Check out Dr Steven A Witherly, from the ViSalus Scientific Advisory Board, featured in Can Food Be As Addictive As a Drug article (October 2, 2011 New York Times Magazine). October 2, 2011
Can Food Be As Addictive As A Drug?
By MICHAEL MOSS
Addictive as a drug?
We crave certain foods so much that they seem addictive. Just thinking about cinnamon buns or pizza stimulates the release of the neural chemical dopamine, which can cause the brain to override the biological brakes that try to prevent overeating. According to 'Why Humans Like Junk Food', by a former Nestlé scientist named Steven A. Witherly, the brain especially loves mixtures of salt, sugar and fat and the emulsive textures of butter, mayonnaise and chocolate. Witherly has developed what he calls the food-pleasure equation, in which Pleasure = Sensation + Calories. When we eat a combination of sugar, fat and salt, he says, we get a huge synergistic bang, first in the parts of the brain that register pleasure and then in the gut, which detects and responds more favorably to the high calories in sugar and fat. It's caveman stuff, going back to when we learned to eat big-calorie foods to survive.
But can cravings for sweet or salt or fat be classified as actually, legitimately addictive? The processed-food industry doesn't much like the A-word, preferring its own coinage: craveability. With financing from the World Sugar Research Organization, whose sponsors include Coca-Cola, the Welsh psychology professor David Benton has argued that food cravings do not meet the technical requirements of addiction. (Among other examples, fasting the food equivalent of needing a hit doesn't result in enhanced cravings.) The American Beverage Association paid for a 2006 review that makes a similar argument about caffeine. While some may ingest the stimulant to suppress withdrawal symptoms, the study declared, caffeine does no harm to the individual or to society, and its users are not compelled to consume it.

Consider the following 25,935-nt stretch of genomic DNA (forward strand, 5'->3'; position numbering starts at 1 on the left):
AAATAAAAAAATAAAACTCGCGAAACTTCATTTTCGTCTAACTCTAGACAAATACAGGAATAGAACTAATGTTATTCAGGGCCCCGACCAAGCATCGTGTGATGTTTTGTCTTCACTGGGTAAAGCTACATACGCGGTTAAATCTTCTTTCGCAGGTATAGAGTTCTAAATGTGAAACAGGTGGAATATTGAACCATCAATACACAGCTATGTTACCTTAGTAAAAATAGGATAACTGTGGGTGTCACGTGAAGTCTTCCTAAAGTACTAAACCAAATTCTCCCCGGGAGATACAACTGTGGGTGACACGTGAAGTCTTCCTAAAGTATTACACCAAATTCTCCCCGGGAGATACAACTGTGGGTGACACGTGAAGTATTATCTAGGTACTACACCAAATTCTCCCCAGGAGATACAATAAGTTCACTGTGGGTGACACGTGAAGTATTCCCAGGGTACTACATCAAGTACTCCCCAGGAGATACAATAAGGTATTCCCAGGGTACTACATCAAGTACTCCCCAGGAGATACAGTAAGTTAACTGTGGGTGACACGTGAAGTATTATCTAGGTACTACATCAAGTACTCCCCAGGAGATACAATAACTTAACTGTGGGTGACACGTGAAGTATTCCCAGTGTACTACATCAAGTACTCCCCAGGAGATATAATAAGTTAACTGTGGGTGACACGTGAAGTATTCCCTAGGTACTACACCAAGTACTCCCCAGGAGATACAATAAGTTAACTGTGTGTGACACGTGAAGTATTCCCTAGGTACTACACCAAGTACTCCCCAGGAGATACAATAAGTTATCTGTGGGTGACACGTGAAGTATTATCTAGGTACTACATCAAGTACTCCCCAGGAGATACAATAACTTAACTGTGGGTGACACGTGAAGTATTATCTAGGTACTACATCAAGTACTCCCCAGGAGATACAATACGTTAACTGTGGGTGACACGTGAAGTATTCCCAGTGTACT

The junk-food industry may have a point. Dr. Nora D. Volkow, the director of the National Institute on Drug Abuse, says that drugs can set off brain responses that are far more powerful than those caused by even the most luscious food. On the other hand, she notes, clearly, processed sugar in certain individuals can produce these compulsive patterns of intake. The difficulty of trying to kick a food habit, however, is that you can't just go cold turkey from all food. Still, the best strategy for the afflicted, according to Volkow, is to mimic drug programs and completely avoid foods that cause the most trouble. Don't try to limit yourself to two Oreo cookies, because if the reward is very potent, no matter how good your intentions are, you are not going to be able to control it.